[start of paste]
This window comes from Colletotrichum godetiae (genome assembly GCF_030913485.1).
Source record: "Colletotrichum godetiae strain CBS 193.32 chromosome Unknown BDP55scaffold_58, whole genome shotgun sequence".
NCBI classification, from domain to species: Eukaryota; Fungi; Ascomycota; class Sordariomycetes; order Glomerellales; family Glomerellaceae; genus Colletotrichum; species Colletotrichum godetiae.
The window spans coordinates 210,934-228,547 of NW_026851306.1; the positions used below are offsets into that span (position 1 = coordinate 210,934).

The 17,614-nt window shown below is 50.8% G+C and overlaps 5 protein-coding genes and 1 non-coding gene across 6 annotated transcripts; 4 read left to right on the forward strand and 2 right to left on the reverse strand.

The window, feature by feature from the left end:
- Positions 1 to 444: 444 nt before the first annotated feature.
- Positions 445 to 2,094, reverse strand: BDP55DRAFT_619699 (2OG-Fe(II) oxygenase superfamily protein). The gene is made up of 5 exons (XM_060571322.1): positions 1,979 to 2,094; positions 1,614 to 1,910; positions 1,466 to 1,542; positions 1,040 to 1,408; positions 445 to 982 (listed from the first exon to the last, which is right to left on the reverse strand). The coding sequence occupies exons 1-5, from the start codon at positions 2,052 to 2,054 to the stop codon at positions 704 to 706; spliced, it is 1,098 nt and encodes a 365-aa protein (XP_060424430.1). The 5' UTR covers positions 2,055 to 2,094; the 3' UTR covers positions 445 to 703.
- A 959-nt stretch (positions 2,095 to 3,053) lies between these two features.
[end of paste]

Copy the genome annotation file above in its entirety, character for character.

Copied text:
This window comes from Colletotrichum godetiae (genome assembly GCF_030913485.1).
Source record: "Colletotrichum godetiae strain CBS 193.32 chromosome Unknown BDP55scaffold_58, whole genome shotgun sequence".
NCBI classification, from domain to species: Eukaryota; Fungi; Ascomycota; class Sordariomycetes; order Glomerellales; family Glomerellaceae; genus Colletotrichum; species Colletotrichum godetiae.
The window spans coordinates 210,934-228,547 of NW_026851306.1; the positions used below are offsets into that span (position 1 = coordinate 210,934).

The 17,614-nt window shown below is 50.8% G+C and overlaps 5 protein-coding genes and 1 non-coding gene across 6 annotated transcripts; 4 read left to right on the forward strand and 2 right to left on the reverse strand.

The window, feature by feature from the left end:
- Positions 1 to 444: 444 nt before the first annotated feature.
- Positions 445 to 2,094, reverse strand: BDP55DRAFT_619699 (2OG-Fe(II) oxygenase superfamily protein). The gene is made up of 5 exons (XM_060571322.1): positions 1,979 to 2,094; positions 1,614 to 1,910; positions 1,466 to 1,542; positions 1,040 to 1,408; positions 445 to 982 (listed from the first exon to the last, which is right to left on the reverse strand). The coding sequence occupies exons 1-5, from the start codon at positions 2,052 to 2,054 to the stop codon at positions 704 to 706; spliced, it is 1,098 nt and encodes a 365-aa protein (XP_060424430.1). The 5' UTR covers positions 2,055 to 2,094; the 3' UTR covers positions 445 to 703.
- A 959-nt stretch (positions 2,095 to 3,053) lies between these two features.